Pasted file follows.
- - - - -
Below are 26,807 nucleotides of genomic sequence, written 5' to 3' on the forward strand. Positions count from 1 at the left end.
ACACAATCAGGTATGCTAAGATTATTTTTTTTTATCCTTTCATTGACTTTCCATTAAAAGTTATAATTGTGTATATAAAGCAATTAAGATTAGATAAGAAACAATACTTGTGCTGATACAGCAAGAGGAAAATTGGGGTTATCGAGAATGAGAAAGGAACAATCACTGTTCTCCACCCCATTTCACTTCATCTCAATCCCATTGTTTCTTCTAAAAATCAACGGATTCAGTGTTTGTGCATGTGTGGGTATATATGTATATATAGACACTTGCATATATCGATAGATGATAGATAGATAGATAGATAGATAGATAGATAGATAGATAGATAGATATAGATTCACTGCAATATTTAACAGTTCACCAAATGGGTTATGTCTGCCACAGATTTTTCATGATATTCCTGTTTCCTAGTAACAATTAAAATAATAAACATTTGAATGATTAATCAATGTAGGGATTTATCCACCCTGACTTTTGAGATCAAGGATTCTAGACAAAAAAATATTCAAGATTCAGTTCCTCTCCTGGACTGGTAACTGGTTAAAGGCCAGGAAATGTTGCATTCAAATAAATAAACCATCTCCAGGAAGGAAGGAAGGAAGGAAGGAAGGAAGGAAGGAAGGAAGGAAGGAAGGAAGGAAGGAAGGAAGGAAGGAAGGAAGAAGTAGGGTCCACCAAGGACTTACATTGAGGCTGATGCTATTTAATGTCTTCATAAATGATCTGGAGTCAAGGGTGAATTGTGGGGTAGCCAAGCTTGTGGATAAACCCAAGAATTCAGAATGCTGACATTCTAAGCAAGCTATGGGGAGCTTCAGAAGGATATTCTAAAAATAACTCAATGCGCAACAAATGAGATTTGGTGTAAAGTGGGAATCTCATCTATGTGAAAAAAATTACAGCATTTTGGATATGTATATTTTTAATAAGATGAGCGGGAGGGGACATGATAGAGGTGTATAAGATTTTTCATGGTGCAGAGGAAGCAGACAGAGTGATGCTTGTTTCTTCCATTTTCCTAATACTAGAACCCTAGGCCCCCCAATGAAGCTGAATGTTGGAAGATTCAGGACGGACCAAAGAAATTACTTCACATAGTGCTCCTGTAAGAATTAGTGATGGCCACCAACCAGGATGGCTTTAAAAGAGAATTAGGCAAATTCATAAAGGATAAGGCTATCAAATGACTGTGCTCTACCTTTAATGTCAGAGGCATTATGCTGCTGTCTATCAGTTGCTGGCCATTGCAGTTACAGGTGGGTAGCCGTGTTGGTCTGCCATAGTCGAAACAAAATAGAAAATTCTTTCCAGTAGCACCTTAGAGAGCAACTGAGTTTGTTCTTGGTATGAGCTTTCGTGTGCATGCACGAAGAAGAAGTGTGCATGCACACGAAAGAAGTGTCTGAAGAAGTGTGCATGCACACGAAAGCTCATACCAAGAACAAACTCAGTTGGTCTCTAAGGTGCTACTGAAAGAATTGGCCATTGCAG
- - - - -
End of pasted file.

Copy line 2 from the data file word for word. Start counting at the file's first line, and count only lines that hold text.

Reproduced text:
ACACAATCAGGTATGCTAAGATTATTTTTTTTTATCCTTTCATTGACTTTCCATTAAAAGTTATAATTGTGTATATAAAGCAATTAAGATTAGATAAGAAACAATACTTGTGCTGATACAGCAAGAGGAAAATTGGGGTTATCGAGAATGAGAAAGGAACAATCACTGTTCTCCACCCCATTTCACTTCATCTCAATCCCATTGTTTCTTCTAAAAATCAACGGATTCAGTGTTTGTGCATGTGTGGGTATATATGTATATATAGACACTTGCATATATCGATAGATGATAGATAGATAGATAGATAGATAGATAGATAGATAGATAGATAGATATAGATTCACTGCAATATTTAACAGTTCACCAAATGGGTTATGTCTGCCACAGATTTTTCATGATATTCCTGTTTCCTAGTAACAATTAAAATAATAAACATTTGAATGATTAATCAATGTAGGGATTTATCCACCCTGACTTTTGAGATCAAGGATTCTAGACAAAAAAATATTCAAGATTCAGTTCCTCTCCTGGACTGGTAACTGGTTAAAGGCCAGGAAATGTTGCATTCAAATAAATAAACCATCTCCAGGAAGGAAGGAAGGAAGGAAGGAAGGAAGGAAGGAAGGAAGGAAGGAAGGAAGGAAGGAAGGAAGGAAGGAAGGAAGAAGTAGGGTCCACCAAGGACTTACATTGAGGCTGATGCTATTTAATGTCTTCATAAATGATCTGGAGTCAAGGGTGAATTGTGGGGTAGCCAAGCTTGTGGATAAACCCAAGAATTCAGAATGCTGACATTCTAAGCAAGCTATGGGGAGCTTCAGAAGGATATTCTAAAAATAACTCAATGCGCAACAAATGAGATTTGGTGTAAAGTGGGAATCTCATCTATGTGAAAAAAATTACAGCATTTTGGATATGTATATTTTTAATAAGATGAGCGGGAGGGGACATGATAGAGGTGTATAAGATTTTTCATGGTGCAGAGGAAGCAGACAGAGTGATGCTTGTTTCTTCCATTTTCCTAATACTAGAACCCTAGGCCCCCCAATGAAGCTGAATGTTGGAAGATTCAGGACGGACCAAAGAAATTACTTCACATAGTGCTCCTGTAAGAATTAGTGATGGCCACCAACCAGGATGGCTTTAAAAGAGAATTAGGCAAATTCATAAAGGATAAGGCTATCAAATGACTGTGCTCTACCTTTAATGTCAGAGGCATTATGCTGCTGTCTATCAGTTGCTGGCCATTGCAGTTACAGGTGGGTAGCCGTGTTGGTCTGCCATAGTCGAAACAAAATAGAAAATTCTTTCCAGTAGCACCTTAGAGAGCAACTGAGTTTGTTCTTGGTATGAGCTTTCGTGTGCATGCACGAAGAAGAAGTGTGCATGCACACGAAAGAAGTGTCTGAAGAAGTGTGCATGCACACGAAAGCTCATACCAAGAACAAACTCAGTTGGTCTCTAAGGTGCTACTGAAAGAATTGGCCATTGCAG